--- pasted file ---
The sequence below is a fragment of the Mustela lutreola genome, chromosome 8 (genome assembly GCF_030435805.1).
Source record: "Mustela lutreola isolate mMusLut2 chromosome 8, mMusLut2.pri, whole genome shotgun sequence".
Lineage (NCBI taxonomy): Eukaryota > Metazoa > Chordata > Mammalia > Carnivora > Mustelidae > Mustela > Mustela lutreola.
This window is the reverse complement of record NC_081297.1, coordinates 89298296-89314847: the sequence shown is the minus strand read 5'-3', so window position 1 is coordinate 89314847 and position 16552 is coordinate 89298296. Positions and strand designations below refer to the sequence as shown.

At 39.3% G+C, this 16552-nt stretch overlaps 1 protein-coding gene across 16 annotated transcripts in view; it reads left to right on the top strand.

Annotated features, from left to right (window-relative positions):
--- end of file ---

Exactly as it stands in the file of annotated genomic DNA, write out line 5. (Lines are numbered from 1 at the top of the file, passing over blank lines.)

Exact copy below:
At 39.3% G+C, this 16552-nt stretch overlaps 1 protein-coding gene across 16 annotated transcripts in view; it reads left to right on the top strand.